Dalhousie University is hosting a series of activities, as part of an international campaign, to help stop and bring awareness to gender-based and sexual violence.
The campaign started on Nov. 25 during the International Day for the Elimination of Violence against Women and will last to International Human Rights Day on Dec. 10.
“The events at Dalhousie have been co-ordinated with a number of groups to host a number of events, campaigns and activities committed to profiling, addressing and eradicating all forms of sex- and gender-based violence.” said Janet Bryson, senior communications manager of Dalhousie.
As part of their involvement, Dal has focused on the LGBTQ and First Nation communities. During the campaign, LGBTQ resource and information booths can be found in different places around campus.
“There are many people within LGBTQ community who have been abused because of their gender or sexuality, or both,” said Rachele Manett, president of DalOut, a LGBTQ student organization at Dalhousie, and a peer educator for the campaign.
Manett said many people, especially in the LGBTQ community, who suffer from gender-based violence don’t tend to speak out their experience. Thus, finding ways to effectively help these people is problematic.
“What we are doing now is to create an awareness of resources on campus for LGBTQ community at Dalhousie,” Manett said. “The most we can do is to give information and offer support, but really the next step is what people choose to do.”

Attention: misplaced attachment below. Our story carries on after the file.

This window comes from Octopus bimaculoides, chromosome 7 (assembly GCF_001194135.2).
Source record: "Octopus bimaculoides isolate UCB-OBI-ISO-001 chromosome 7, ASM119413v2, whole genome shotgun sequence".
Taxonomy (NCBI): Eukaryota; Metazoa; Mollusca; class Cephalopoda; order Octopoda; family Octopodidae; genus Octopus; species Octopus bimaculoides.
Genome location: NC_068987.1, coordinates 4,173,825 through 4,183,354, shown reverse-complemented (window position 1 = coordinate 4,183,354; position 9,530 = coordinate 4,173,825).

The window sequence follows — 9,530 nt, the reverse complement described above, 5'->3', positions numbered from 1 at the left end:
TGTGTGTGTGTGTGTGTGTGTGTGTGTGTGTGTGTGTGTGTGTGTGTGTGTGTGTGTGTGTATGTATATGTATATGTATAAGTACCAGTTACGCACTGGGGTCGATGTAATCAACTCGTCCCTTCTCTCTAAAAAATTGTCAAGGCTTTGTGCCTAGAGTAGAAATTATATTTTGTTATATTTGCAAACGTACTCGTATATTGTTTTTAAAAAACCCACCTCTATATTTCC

For the First Nations portion of the campaign, Mi’kmaq Poet Laureate of Halifax Rebecca Thomas was invited to share her poems about Indigenous missing women and talk about issues with violence on Thursday.
“Ten per cent of homicide cases are about Indigenous women, but (the) Indigenous population is just three per cent of the whole population,” she said in an interview.
Thomas wants to use her poems to give a voice to Indigenous women.
“I can at least tell the story of somebody who might not have the same audience,” she said.
In Nova Scotia, there were 668 sexual assaults reported to police in 2012, according to the Sexual Violence: A Public Health Primer report. That’s a rate of 70.41 assaults per 100,000 people. This figure is higher than the average rate in Canada, which is 62.85 assaults per 100,000 people. However, the majority of gender-based violence isn’t reported.